It’s a big career change to go from working with some of the top entertainment and communication companies in the world to creating films with homeschooled students. What prompted that transition for you?
George: The move from basically a Hollywood-run industry to the Christian filmmaking side was a mutual one. The inspiration for that really came from Sherwood Pictures. I had an opportunity to speak directly with Stephen Kendrick at the San Antonio Independent Film Festival back in 2006, and he really challenged me to consider the fact that I had been given opportunities from the Lord, and what was I going to do with them? Who was I working for?
That was a great conviction, so I got down on my knees and cried out to the Lord, saying, “Lord, this is all yours. I don’t want to do this any more for myself.” Three months later Advent Film Group began. When the Lord wants something done, He brings people and circumstances to make it happen.
When you started Advent, what did you have in mind as the future of the Group?
George: Because of my background with Discovery and AOL, I was forced to think strategically. With those organizations, I was responsible for advanced products, so I looked through the same lens at the Christian marketplace.
I asked two fundamental questions. Where are Christians involved and most effective, and where is the Lord leading? What is He blessing? Putting those two things together resulted in the business plan and mission of Advent Film Group.
It is to raise up and train the next generation of Christian filmmakers, because I felt if my generation was doing an effective job over the last 20 years, then really, we should have been the ones qualified to direct the big-budget Christian-themed, Christian-authored movies like Amazing Grace and the Chronicles of Narnia. But we’re not, and there’s a problem with that. We can’t keep doing the same things over and over and expect different results, so let’s turn the whole film school model upside down.
We also want to work with Christians that are already hard at work in the industry. How can we utilize their talents and become mentors to the next generation?
Finally, in looking at what the Lord is blessing, I looked at the track record of films that were made after The Passion of the Christ, and obviously the most successful ones were Facing the Giants and Fireproof from a budget to box office performance ratio. So I wanted to adopt that model. It really comes down to a simple concept: make movies that serve people and serve organizations that the Lord is already working through and blessing. It seems to be really effective.
It does seem to be an effective model, but where does that leave the film as art or entertainment? When the primary purpose of a film is to serve a specific group, doesn’t that make it a tool?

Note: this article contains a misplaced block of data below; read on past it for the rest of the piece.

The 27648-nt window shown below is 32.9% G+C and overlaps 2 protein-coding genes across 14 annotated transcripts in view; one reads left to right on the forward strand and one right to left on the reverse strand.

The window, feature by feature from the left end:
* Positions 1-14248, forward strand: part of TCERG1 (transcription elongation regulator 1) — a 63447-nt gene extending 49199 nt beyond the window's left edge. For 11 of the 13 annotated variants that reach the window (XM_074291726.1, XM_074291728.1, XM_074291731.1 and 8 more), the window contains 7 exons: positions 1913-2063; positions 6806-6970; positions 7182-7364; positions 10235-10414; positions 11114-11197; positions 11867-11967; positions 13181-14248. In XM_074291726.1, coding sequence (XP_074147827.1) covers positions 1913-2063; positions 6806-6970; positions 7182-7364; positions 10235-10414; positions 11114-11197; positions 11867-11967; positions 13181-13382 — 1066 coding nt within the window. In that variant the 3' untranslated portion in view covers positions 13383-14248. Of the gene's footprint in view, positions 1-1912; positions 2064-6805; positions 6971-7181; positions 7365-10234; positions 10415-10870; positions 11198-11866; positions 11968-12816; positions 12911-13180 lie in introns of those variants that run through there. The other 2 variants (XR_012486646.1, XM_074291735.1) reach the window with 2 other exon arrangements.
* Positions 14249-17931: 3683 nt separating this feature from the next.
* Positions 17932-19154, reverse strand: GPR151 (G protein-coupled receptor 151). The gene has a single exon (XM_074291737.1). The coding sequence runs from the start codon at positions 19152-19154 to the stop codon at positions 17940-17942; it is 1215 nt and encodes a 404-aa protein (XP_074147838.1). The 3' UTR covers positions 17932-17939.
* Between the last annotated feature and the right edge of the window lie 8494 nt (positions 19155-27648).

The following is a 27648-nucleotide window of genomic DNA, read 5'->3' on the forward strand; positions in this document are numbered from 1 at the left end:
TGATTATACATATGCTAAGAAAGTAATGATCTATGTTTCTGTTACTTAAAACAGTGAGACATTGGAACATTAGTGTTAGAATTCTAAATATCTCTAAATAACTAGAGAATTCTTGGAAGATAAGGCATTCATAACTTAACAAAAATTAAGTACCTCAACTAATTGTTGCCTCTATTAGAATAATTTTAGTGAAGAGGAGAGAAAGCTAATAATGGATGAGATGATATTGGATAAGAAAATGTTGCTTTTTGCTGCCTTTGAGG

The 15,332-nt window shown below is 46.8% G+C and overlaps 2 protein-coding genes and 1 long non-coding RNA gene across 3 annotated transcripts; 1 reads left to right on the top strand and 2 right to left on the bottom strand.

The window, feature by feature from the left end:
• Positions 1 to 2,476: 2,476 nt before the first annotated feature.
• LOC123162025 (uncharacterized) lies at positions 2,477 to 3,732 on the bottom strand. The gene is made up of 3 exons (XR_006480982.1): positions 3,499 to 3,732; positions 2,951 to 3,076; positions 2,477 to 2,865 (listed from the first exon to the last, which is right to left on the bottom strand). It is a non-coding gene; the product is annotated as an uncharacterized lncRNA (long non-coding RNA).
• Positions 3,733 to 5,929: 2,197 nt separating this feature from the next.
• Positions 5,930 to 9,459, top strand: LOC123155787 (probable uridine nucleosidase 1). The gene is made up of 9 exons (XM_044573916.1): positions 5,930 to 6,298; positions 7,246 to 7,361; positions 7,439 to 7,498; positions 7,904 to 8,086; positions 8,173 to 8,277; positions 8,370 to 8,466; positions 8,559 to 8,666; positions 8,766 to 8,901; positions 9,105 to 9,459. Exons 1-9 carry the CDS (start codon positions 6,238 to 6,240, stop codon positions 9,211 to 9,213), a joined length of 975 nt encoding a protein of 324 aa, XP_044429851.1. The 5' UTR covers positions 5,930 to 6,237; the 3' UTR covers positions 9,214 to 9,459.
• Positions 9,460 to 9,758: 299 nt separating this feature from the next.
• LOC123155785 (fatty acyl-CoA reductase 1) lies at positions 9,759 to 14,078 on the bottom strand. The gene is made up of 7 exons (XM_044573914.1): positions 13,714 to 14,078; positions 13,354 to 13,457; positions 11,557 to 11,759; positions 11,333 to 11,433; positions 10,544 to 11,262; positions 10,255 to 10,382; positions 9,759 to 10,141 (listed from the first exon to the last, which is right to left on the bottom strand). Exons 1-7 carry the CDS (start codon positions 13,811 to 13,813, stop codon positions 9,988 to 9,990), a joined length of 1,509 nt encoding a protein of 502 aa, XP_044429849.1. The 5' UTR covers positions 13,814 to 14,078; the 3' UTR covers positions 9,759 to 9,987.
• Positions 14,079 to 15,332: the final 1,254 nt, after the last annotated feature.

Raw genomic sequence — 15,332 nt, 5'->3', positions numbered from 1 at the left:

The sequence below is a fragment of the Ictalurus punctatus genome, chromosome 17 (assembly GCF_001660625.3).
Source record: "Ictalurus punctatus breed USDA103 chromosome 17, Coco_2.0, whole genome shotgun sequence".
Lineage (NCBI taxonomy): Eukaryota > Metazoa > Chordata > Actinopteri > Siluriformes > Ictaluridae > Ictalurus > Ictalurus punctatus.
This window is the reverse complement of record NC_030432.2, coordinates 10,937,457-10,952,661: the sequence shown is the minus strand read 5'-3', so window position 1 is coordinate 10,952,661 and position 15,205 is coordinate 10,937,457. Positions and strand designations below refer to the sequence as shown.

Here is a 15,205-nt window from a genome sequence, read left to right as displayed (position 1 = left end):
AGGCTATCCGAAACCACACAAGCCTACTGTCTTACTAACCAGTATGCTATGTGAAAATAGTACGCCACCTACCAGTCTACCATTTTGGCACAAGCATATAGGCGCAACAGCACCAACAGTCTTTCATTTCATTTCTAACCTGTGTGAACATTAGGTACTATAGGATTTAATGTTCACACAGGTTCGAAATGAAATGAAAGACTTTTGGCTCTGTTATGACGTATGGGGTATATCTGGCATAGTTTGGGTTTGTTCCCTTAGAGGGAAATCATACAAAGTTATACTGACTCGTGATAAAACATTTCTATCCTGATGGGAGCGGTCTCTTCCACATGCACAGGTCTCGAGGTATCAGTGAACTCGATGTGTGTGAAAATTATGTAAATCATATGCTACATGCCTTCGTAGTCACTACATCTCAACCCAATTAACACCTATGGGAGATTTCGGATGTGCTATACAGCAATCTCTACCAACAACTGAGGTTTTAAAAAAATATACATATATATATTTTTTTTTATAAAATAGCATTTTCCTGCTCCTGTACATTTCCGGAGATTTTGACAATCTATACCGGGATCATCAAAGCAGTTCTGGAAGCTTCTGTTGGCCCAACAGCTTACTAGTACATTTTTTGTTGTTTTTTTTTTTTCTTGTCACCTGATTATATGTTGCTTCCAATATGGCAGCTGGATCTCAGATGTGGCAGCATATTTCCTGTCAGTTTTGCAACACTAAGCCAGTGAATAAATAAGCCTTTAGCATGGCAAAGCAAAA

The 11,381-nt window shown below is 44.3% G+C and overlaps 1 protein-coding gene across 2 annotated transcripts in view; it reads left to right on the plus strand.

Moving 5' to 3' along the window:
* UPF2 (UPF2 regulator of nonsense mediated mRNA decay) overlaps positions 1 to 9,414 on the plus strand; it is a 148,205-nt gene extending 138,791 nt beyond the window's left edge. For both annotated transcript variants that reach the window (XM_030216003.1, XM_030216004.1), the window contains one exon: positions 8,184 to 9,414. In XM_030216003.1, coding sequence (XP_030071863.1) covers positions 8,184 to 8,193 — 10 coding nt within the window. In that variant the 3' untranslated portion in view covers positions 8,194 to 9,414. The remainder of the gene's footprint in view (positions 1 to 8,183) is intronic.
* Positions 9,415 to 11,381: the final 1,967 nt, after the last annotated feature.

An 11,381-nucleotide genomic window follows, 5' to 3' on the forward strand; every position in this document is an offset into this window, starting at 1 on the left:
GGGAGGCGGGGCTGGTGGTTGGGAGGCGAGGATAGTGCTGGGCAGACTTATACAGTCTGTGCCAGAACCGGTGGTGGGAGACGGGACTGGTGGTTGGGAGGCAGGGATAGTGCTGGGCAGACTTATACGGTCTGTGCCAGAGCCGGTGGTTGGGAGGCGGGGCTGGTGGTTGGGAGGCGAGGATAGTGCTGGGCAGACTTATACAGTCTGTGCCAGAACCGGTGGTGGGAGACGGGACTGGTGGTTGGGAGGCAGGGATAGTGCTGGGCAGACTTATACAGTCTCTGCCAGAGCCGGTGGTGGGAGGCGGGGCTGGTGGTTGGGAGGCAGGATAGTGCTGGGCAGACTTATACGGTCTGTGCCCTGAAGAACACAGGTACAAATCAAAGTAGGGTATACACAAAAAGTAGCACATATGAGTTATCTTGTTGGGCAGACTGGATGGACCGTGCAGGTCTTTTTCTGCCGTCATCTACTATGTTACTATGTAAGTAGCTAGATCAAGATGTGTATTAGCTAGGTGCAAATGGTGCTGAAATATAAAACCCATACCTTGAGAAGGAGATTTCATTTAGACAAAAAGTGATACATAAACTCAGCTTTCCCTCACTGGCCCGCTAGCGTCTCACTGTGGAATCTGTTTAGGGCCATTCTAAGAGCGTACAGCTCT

George: Fundamentally, every single movie has to serve its audience, and that is done by the mindset or the worldview that’s been imbued in that particular film. When you look at the classic Hollywood training for screenwriters and filmmakers, they adopt a very secular worldview right from the start. They use Maslow’s hierarchy of needs for character development, which ultimately culminates in self-actualization. But is that what the Bible teaches? Absolutely not.
So our characters need to not adapt to the secular worldview in their development. It needs to be centered on our relationship in Christ. The struggles and triumphs around that. So we begin to craft stories in a different direction that can still have the same drama and entertainment, but the heart of it begins to change.
You mentioned earlier that you’re turning the film school model upside down. What does that mean, and how did it affect "Come What May?"
George: I myself am a product of the American Film Institute in Los Angeles as a producing fellow. So I know from the inside what that feels like, and what it does to someone who’s a Christian. Again, it comes to understanding your worldview and what kinds of films you need to make.
When you go to a university for a film school, you really have to tailor your teaching and approach to the lowest common denominator, because they want everybody in the class to succeed. We just forked over $20,000 or $30,000 for one year of that film school, and you multiply that by three or four years, and you’re in it for a lot of money. I’ve met a lot of film school students, and they really don’t have a clue, outside of production, what it means to be a filmmaker.
We thought we could certainly teach production while our films are in production, but we’ll also take in those interns to teach them everything else hands-on. Business, legal, finance, sales, marketing and distribution are things you don’t get in film school.
Why pick "Come What May" as the first project for AFG?